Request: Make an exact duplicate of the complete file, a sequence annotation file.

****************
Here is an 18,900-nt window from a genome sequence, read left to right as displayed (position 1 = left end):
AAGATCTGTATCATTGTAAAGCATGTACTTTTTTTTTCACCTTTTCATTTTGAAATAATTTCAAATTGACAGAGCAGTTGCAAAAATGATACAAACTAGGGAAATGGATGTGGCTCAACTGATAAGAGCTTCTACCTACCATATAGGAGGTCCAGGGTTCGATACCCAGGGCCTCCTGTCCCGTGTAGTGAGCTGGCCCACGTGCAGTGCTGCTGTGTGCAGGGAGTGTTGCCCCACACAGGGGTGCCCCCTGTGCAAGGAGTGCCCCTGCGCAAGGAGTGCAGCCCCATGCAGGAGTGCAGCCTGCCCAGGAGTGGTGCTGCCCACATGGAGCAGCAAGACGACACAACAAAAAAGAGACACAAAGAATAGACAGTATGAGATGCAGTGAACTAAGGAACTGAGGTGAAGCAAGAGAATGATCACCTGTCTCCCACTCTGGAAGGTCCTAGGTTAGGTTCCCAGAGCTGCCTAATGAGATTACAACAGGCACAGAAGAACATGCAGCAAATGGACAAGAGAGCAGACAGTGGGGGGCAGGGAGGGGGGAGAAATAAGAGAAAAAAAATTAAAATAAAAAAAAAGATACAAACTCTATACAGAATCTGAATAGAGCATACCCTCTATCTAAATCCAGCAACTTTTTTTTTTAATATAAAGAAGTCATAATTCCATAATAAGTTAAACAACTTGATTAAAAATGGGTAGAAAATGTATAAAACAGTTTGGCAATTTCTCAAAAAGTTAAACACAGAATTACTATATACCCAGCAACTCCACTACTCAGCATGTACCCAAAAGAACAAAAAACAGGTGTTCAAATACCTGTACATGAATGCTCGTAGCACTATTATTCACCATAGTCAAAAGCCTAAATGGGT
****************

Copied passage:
Here is an 18,900-nt window from a genome sequence, read left to right as displayed (position 1 = left end):
AAGATCTGTATCATTGTAAAGCATGTACTTTTTTTTTCACCTTTTCATTTTGAAATAATTTCAAATTGACAGAGCAGTTGCAAAAATGATACAAACTAGGGAAATGGATGTGGCTCAACTGATAAGAGCTTCTACCTACCATATAGGAGGTCCAGGGTTCGATACCCAGGGCCTCCTGTCCCGTGTAGTGAGCTGGCCCACGTGCAGTGCTGCTGTGTGCAGGGAGTGTTGCCCCACACAGGGGTGCCCCCTGTGCAAGGAGTGCCCCTGCGCAAGGAGTGCAGCCCCATGCAGGAGTGCAGCCTGCCCAGGAGTGGTGCTGCCCACATGGAGCAGCAAGACGACACAACAAAAAAGAGACACAAAGAATAGACAGTATGAGATGCAGTGAACTAAGGAACTGAGGTGAAGCAAGAGAATGATCACCTGTCTCCCACTCTGGAAGGTCCTAGGTTAGGTTCCCAGAGCTGCCTAATGAGATTACAACAGGCACAGAAGAACATGCAGCAAATGGACAAGAGAGCAGACAGTGGGGGGCAGGGAGGGGGGAGAAATAAGAGAAAAAAAATTAAAATAAAAAAAAAGATACAAACTCTATACAGAATCTGAATAGAGCATACCCTCTATCTAAATCCAGCAACTTTTTTTTTTAATATAAAGAAGTCATAATTCCATAATAAGTTAAACAACTTGATTAAAAATGGGTAGAAAATGTATAAAACAGTTTGGCAATTTCTCAAAAAGTTAAACACAGAATTACTATATACCCAGCAACTCCACTACTCAGCATGTACCCAAAAGAACAAAAAACAGGTGTTCAAATACCTGTACATGAATGCTCGTAGCACTATTATTCACCATAGTCAAAAGCCTAAATGGGT